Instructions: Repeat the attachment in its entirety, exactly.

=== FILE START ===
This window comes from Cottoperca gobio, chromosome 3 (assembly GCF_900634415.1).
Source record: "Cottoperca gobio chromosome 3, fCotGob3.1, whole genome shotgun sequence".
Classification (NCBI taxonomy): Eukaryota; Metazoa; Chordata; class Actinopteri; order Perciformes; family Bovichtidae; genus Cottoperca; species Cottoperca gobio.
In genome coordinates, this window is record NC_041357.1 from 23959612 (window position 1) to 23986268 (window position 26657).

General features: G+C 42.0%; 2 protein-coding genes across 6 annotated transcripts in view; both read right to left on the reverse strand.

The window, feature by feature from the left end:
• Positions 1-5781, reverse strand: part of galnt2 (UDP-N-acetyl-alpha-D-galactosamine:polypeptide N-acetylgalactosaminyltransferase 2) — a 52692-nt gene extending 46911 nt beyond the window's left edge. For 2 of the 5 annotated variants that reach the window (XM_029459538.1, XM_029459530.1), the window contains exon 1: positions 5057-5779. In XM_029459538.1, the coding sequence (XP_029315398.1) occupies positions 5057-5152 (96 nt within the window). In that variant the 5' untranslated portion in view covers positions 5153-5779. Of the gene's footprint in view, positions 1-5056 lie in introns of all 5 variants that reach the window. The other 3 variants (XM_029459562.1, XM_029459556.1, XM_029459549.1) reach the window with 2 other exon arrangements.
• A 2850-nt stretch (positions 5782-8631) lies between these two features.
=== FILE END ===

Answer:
This window comes from Cottoperca gobio, chromosome 3 (assembly GCF_900634415.1).
Source record: "Cottoperca gobio chromosome 3, fCotGob3.1, whole genome shotgun sequence".
Classification (NCBI taxonomy): Eukaryota; Metazoa; Chordata; class Actinopteri; order Perciformes; family Bovichtidae; genus Cottoperca; species Cottoperca gobio.
In genome coordinates, this window is record NC_041357.1 from 23959612 (window position 1) to 23986268 (window position 26657).

General features: G+C 42.0%; 2 protein-coding genes across 6 annotated transcripts in view; both read right to left on the reverse strand.

The window, feature by feature from the left end:
• Positions 1-5781, reverse strand: part of galnt2 (UDP-N-acetyl-alpha-D-galactosamine:polypeptide N-acetylgalactosaminyltransferase 2) — a 52692-nt gene extending 46911 nt beyond the window's left edge. For 2 of the 5 annotated variants that reach the window (XM_029459538.1, XM_029459530.1), the window contains exon 1: positions 5057-5779. In XM_029459538.1, the coding sequence (XP_029315398.1) occupies positions 5057-5152 (96 nt within the window). In that variant the 5' untranslated portion in view covers positions 5153-5779. Of the gene's footprint in view, positions 1-5056 lie in introns of all 5 variants that reach the window. The other 3 variants (XM_029459562.1, XM_029459556.1, XM_029459549.1) reach the window with 2 other exon arrangements.
• A 2850-nt stretch (positions 5782-8631) lies between these two features.